Monday, March 19, 2018

On turning 60

My 60th birthday is just a few days away and although I am risking alienating my millennial followers by revealing my advanced age, I do so as a chronicler of my own life.

I looked back at a post I made when I turned 50. I was more focused on having a 17-month old toddler in the house and a new baby arriving later in the year.  And looking back, turning 50 didn't have the same feeling of mortality closing in on me as 60.

The thing is, no one can truly prepare you for your own aging. When you are young, you can't really fathom it. I remember being a teenager and calculating that I'd be 42 when the Millennium happened and thought that would be so old. I also assumed I would be married and have a family. Little did I know that I wouldn't marry until I was 47 and would have a young family when I was headed into middle age.

People also age differently based on mindset and how they take care of themselves. So my description of aging will likely be different from someone else's.

I will say, aging creeps up on you. At first you laugh at the dusting of gray hair that begins showing up. You shrug it off as a badge of maturity that you've earned. Some rush to the hair salons and hide it before anyone notices. I let it happen and there is no denying a full head of silver hair.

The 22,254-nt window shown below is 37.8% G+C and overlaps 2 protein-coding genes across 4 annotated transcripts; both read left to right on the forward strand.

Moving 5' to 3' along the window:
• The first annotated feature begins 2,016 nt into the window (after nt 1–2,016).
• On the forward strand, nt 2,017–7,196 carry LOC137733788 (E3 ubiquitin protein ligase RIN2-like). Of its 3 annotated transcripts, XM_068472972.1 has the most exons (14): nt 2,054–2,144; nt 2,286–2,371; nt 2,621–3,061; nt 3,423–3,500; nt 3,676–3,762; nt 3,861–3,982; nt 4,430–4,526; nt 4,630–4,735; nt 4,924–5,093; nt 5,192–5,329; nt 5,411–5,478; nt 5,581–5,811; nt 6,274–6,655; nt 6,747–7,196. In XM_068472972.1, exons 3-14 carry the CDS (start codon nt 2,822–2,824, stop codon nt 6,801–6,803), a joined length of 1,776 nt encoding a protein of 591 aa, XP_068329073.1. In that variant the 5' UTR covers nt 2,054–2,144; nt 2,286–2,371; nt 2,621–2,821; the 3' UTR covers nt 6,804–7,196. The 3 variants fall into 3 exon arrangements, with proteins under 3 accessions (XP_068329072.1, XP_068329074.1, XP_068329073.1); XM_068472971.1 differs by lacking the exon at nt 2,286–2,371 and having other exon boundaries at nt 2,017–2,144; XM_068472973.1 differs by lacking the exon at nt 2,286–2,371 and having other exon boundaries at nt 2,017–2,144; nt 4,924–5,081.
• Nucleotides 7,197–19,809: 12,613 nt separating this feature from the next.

But at least I have hair.

It just other things I have trouble with. Like looking into a mirror and not recognizing yourself.  Like looking at your aging hands and the undeniable signs of age. Like noticing the amount of time it takes to get up off the floor if I'm playing with my children or pets. Like wondering how you were a certain height all of your adult life and suddenly you are several inches shorter.

People look at me and see a grandfather. Sometimes they look at me and expect wisdom. And sometimes I look back and shrug. Getting old doesn't necessarily make you wise. I wish I had more answers. But too often I find aging raises more questions.

I know I should be grateful that I am still alive and in good health. I have a wonderful family. I make a decent living and can support them.

But me, being the glass is still not really full kind of person, focuses on the things I haven't done. When you hit 60, you really have to face that this is who I am and pretty much all I will be. I'll never be famous.

Since I didn't finish this post before my birthday and have taken it up again on the day after my birthday, I will note that I now can't say I have never been to Graceland. My wife surprised me for my birthday with a trip to Memphis to visit Graceland and a view other attractions. That, I'm sure, will be the subject of a near future post.

I will say that the trip did help put things in perspective for me. Elvis was famous. But he died at 42. I am not famous, but I'm still kicking at 60. That's something.

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